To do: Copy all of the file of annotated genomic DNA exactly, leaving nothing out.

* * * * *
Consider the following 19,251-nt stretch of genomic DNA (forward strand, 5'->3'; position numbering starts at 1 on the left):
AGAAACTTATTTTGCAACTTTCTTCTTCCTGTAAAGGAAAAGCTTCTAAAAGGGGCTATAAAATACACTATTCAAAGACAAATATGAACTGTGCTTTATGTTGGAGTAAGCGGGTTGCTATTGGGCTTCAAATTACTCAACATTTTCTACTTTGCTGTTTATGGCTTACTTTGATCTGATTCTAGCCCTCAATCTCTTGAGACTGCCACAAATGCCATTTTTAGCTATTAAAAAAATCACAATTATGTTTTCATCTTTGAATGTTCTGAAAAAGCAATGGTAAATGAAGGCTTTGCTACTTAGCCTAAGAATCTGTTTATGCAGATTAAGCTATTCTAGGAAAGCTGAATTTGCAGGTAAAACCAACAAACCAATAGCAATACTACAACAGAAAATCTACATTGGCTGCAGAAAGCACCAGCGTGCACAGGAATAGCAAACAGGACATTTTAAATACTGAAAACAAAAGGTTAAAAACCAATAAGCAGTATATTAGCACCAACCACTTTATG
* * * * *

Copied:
Consider the following 19,251-nt stretch of genomic DNA (forward strand, 5'->3'; position numbering starts at 1 on the left):
AGAAACTTATTTTGCAACTTTCTTCTTCCTGTAAAGGAAAAGCTTCTAAAAGGGGCTATAAAATACACTATTCAAAGACAAATATGAACTGTGCTTTATGTTGGAGTAAGCGGGTTGCTATTGGGCTTCAAATTACTCAACATTTTCTACTTTGCTGTTTATGGCTTACTTTGATCTGATTCTAGCCCTCAATCTCTTGAGACTGCCACAAATGCCATTTTTAGCTATTAAAAAAATCACAATTATGTTTTCATCTTTGAATGTTCTGAAAAAGCAATGGTAAATGAAGGCTTTGCTACTTAGCCTAAGAATCTGTTTATGCAGATTAAGCTATTCTAGGAAAGCTGAATTTGCAGGTAAAACCAACAAACCAATAGCAATACTACAACAGAAAATCTACATTGGCTGCAGAAAGCACCAGCGTGCACAGGAATAGCAAACAGGACATTTTAAATACTGAAAACAAAAGGTTAAAAACCAATAAGCAGTATATTAGCACCAACCACTTTATG